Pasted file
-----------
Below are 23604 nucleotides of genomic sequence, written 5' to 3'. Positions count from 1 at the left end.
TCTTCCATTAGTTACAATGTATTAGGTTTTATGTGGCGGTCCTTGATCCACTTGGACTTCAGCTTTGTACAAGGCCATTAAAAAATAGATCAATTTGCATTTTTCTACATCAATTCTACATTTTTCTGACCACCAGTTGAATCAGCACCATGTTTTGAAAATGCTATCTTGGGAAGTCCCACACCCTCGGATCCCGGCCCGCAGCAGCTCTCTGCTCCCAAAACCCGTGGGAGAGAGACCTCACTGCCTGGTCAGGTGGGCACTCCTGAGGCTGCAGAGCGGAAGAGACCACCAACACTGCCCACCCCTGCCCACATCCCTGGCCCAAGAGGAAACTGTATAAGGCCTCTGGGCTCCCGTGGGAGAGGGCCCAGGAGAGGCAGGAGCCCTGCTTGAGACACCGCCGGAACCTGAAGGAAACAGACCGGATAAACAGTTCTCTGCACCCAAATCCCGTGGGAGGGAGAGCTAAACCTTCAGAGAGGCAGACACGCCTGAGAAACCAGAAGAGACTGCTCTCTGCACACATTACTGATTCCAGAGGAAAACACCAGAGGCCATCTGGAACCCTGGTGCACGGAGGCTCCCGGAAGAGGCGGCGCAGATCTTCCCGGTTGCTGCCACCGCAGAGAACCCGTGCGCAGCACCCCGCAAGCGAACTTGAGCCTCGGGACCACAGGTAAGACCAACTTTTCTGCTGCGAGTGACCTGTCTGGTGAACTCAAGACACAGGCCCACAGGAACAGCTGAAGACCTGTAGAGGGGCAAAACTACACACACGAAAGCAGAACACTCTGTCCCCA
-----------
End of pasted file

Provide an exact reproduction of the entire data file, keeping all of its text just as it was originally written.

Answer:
Below are 23604 nucleotides of genomic sequence, written 5' to 3'. Positions count from 1 at the left end.
TCTTCCATTAGTTACAATGTATTAGGTTTTATGTGGCGGTCCTTGATCCACTTGGACTTCAGCTTTGTACAAGGCCATTAAAAAATAGATCAATTTGCATTTTTCTACATCAATTCTACATTTTTCTGACCACCAGTTGAATCAGCACCATGTTTTGAAAATGCTATCTTGGGAAGTCCCACACCCTCGGATCCCGGCCCGCAGCAGCTCTCTGCTCCCAAAACCCGTGGGAGAGAGACCTCACTGCCTGGTCAGGTGGGCACTCCTGAGGCTGCAGAGCGGAAGAGACCACCAACACTGCCCACCCCTGCCCACATCCCTGGCCCAAGAGGAAACTGTATAAGGCCTCTGGGCTCCCGTGGGAGAGGGCCCAGGAGAGGCAGGAGCCCTGCTTGAGACACCGCCGGAACCTGAAGGAAACAGACCGGATAAACAGTTCTCTGCACCCAAATCCCGTGGGAGGGAGAGCTAAACCTTCAGAGAGGCAGACACGCCTGAGAAACCAGAAGAGACTGCTCTCTGCACACATTACTGATTCCAGAGGAAAACACCAGAGGCCATCTGGAACCCTGGTGCACGGAGGCTCCCGGAAGAGGCGGCGCAGATCTTCCCGGTTGCTGCCACCGCAGAGAACCCGTGCGCAGCACCCCGCAAGCGAACTTGAGCCTCGGGACCACAGGTAAGACCAACTTTTCTGCTGCGAGTGACCTGTCTGGTGAACTCAAGACACAGGCCCACAGGAACAGCTGAAGACCTGTAGAGGGGCAAAACTACACACACGAAAGCAGAACACTCTGTCCCCA